A revolution in the Ukrainian bond market is about to take place this month that should provide ample financing, raised on the domestic, not international, capital market to deal with a debt mountain Ukraine is facing this year.
In the next five years bond repayments will rise significantly and it was not clear whether the government could make its payments. A restructuring deal cut by former finance minister Natalie Jaresko kept debt repayments down to under $10bn a year for the last five years, as Ukraine emerged from an almost total collapse of its economy in 2015. Now those payments go up considerably to $16.1bn this year, according to JP Morgan, followed by $12.8bn in 2020, $13.8bn in 2021, $14.7bn in 2022 and $15.2bn in 2023.
It’s going to be tight, but assuming a receptive international capital market and a moderate expansion of the domestic capital market Ukraine should be able to cope with the increase. Indeed, Ukraine seems to be in luck, as after the US Federal Reserve bank made it clear it was not going to continue its tightening of monetary policy a window has opened for emerging markets bond issuers into which issuers have rushed: emerging European companies and governments have already issued a total of $27.3bn of debt in the first quarter and bond traders' appetite is not yet sated.
In April Ukraine is due to be hooked up to the Clearstream international payment and settlement system that will plug its financial market directly into the global capital market system. That means bond traders can buy and sell Ukraine’s local sovereign bonds from the comfort of their dealing desks in London and New York, without having to go through expensive local brokers.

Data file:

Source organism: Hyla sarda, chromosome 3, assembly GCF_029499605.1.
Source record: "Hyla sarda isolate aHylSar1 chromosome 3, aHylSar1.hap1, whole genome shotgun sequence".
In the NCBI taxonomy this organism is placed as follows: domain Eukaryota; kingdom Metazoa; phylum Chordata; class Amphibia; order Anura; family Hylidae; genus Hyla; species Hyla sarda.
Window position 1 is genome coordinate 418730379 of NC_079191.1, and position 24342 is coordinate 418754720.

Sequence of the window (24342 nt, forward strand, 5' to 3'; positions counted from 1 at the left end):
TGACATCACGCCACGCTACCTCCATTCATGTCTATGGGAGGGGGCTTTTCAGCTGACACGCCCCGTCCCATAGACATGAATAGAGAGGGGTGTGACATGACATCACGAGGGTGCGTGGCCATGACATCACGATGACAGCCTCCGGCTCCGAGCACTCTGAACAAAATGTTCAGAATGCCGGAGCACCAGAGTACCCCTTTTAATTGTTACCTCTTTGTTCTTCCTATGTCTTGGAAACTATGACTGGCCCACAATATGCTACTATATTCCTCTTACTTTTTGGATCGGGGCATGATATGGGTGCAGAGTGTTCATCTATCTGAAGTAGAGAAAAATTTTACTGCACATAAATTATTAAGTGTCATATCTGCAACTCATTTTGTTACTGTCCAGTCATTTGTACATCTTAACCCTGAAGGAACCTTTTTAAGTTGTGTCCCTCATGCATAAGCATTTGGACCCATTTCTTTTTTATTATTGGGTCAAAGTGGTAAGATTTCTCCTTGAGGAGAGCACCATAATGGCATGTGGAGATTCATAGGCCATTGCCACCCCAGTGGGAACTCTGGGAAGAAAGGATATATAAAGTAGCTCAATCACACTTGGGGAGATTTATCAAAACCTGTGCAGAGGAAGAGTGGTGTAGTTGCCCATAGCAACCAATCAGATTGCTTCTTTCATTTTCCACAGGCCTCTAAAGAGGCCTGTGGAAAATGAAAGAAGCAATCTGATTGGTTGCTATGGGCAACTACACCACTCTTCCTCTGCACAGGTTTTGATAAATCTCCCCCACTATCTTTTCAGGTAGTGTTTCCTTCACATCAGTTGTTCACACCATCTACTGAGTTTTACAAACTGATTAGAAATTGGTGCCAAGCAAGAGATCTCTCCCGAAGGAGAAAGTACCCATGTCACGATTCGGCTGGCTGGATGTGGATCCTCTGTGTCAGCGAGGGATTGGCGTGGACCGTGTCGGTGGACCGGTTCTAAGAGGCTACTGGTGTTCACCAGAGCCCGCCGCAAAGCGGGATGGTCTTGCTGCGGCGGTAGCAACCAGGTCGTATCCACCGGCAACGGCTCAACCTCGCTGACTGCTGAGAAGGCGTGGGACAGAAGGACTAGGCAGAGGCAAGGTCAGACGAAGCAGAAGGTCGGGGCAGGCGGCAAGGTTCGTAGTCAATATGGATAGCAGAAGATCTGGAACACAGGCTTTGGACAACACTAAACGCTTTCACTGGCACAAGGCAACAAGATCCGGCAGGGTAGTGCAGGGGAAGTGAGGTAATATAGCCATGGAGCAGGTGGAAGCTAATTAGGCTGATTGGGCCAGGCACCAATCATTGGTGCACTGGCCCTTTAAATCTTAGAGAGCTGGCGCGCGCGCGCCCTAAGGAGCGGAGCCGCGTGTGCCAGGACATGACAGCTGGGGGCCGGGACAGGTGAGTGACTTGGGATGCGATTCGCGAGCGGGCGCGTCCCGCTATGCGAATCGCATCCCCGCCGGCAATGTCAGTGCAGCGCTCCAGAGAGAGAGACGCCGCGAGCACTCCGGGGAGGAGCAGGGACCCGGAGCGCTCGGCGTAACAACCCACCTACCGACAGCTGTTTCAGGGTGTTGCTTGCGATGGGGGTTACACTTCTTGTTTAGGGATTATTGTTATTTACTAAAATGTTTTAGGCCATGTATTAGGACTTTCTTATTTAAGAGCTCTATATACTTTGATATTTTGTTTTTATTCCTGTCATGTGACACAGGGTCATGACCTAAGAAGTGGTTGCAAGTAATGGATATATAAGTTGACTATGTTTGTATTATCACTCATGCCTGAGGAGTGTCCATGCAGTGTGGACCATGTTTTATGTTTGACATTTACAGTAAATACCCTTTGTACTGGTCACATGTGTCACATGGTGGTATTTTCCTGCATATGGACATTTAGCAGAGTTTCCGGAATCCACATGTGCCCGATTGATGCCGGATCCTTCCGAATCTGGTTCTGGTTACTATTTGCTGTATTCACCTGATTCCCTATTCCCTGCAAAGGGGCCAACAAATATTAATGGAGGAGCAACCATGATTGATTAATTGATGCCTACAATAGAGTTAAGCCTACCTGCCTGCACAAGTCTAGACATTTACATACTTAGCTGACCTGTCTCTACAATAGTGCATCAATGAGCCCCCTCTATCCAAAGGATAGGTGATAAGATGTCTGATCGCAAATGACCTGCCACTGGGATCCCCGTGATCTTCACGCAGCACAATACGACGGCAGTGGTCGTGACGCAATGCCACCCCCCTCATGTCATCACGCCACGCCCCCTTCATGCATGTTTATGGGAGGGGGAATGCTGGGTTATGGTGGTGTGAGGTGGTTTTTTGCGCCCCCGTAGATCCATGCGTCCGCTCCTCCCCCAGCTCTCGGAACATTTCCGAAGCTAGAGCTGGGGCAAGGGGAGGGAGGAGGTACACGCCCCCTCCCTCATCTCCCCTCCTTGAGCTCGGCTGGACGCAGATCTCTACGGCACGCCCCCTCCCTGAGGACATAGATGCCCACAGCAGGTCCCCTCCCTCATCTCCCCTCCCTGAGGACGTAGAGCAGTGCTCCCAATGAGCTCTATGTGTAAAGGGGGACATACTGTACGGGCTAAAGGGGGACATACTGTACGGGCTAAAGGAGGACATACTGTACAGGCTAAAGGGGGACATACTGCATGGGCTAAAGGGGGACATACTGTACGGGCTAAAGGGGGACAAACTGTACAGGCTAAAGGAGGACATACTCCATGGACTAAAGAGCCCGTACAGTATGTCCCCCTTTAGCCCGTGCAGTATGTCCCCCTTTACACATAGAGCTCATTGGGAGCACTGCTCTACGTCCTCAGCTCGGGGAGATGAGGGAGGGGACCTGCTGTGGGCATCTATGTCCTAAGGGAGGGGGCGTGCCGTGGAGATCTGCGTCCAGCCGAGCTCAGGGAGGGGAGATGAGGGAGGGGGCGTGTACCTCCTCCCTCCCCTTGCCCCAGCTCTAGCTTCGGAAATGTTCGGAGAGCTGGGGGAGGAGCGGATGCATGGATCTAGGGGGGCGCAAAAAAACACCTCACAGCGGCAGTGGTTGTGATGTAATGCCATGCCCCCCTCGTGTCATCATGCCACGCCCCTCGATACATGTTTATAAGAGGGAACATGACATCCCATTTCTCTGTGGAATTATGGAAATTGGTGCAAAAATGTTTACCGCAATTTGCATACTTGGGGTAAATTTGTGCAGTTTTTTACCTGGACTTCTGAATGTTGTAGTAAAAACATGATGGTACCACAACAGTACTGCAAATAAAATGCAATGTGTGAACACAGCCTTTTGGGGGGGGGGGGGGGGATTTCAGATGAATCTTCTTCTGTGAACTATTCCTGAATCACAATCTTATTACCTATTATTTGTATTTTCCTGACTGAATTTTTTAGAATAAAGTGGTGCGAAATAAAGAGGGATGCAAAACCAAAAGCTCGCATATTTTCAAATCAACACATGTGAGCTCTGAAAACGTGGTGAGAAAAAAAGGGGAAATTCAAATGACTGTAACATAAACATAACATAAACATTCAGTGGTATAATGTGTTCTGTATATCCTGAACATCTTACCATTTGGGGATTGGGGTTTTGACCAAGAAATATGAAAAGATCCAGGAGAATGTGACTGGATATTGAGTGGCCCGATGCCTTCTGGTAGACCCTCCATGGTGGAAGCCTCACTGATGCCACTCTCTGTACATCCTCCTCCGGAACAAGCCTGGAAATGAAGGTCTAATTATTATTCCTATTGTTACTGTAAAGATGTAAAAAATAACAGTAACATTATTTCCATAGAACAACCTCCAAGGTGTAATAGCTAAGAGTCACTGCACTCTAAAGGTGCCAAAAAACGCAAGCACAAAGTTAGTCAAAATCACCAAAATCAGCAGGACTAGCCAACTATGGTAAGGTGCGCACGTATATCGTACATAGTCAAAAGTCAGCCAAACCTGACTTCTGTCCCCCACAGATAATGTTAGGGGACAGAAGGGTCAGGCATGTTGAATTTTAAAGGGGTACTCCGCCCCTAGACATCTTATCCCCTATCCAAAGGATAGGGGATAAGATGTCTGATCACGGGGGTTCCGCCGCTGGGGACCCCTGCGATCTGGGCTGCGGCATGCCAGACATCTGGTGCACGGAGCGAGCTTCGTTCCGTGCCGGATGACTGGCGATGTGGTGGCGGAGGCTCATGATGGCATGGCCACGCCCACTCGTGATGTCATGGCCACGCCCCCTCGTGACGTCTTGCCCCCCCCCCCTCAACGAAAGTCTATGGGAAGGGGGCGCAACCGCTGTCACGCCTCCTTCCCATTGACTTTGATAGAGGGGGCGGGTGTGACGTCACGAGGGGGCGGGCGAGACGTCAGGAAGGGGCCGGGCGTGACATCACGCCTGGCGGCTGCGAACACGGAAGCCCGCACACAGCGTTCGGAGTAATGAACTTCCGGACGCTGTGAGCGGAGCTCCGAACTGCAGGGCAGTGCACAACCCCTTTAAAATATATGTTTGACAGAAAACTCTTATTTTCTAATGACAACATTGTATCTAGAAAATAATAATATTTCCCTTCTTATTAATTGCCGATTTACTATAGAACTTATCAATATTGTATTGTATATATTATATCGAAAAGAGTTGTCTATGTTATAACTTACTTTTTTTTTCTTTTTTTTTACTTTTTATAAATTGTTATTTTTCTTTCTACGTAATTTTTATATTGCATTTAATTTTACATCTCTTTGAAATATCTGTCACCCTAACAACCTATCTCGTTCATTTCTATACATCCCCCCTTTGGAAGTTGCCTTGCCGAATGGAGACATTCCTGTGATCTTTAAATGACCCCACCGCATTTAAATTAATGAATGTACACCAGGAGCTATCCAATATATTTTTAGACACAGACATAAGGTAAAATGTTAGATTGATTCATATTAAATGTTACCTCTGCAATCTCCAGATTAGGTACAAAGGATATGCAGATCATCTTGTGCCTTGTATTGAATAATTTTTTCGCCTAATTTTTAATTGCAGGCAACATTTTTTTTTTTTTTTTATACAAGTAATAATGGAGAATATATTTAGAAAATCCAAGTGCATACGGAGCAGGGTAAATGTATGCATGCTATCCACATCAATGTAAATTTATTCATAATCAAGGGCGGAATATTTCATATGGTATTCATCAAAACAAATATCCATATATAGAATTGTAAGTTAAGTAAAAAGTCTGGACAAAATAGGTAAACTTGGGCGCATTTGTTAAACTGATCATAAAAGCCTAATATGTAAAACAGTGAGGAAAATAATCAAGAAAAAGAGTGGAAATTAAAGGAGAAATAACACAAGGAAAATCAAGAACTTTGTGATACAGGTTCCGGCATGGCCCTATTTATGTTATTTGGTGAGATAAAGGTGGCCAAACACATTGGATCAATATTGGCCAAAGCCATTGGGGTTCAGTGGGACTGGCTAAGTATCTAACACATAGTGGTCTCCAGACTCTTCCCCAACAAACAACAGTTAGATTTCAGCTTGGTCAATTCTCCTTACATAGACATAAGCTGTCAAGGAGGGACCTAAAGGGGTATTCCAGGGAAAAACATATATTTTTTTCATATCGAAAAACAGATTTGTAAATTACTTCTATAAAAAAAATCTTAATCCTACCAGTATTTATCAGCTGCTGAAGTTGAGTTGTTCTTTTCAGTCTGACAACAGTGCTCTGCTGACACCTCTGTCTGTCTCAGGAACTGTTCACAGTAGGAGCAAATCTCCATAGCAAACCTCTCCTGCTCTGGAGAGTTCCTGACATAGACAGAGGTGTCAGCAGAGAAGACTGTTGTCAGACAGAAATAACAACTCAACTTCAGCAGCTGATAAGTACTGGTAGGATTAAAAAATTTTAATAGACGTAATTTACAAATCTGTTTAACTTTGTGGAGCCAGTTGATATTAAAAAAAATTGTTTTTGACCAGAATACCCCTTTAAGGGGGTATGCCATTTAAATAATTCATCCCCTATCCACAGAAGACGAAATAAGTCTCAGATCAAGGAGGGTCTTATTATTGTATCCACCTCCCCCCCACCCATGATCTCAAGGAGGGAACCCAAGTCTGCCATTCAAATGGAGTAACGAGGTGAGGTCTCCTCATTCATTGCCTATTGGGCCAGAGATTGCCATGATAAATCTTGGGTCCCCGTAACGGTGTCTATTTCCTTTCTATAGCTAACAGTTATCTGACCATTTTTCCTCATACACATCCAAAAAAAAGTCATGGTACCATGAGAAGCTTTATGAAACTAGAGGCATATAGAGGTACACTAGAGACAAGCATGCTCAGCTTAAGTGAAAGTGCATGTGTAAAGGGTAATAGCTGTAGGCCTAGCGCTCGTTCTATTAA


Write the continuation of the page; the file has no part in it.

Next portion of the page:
When Russia made the same reform in 2012 it transformed the local capital market as some $20bn of foreign money flooded the market, providing an essential source of fresh capital to finance the Russian budget. Even with last year’s sell off foreign investors still hold some 30% of all the outstanding ruble denominated OFZ treasury bonds, and those have been selling like hot cakes in the last two months thanks to a return of “risk-on” sentiment amongst international investors following the signals from the Fed.
Yield hungry foreign investors have already been getting into the Ukrainian debt market, buying up the locally issued dollar-denominated sovereign Eurobonds that has allowed Kyiv to meet last year’s obligations as well as the UAH debt.
The finance ministry issued UAH8.2bn, UAH7.7bn, $13.5mn and €2.6mn worth of bonds of various maturities at its weekly auction in the second week of April. And the amount raised on the domestic market has already doubled from UAH32,755mn ($1.2bn) in 2017 to UAH65,128mn in 2018, with as much raised in the first quarter of this year, UAH33,695mn, as was raised in all of 2017. Following this trend, Ukraine’s finance ministry can raise at least $2bn a year from the domestic market and probably more.
But meeting this year’s obligations is going to be tough. The debt numbers only just add up and that assumes there are no more shocks or surprises – a risky bet in Ukraine.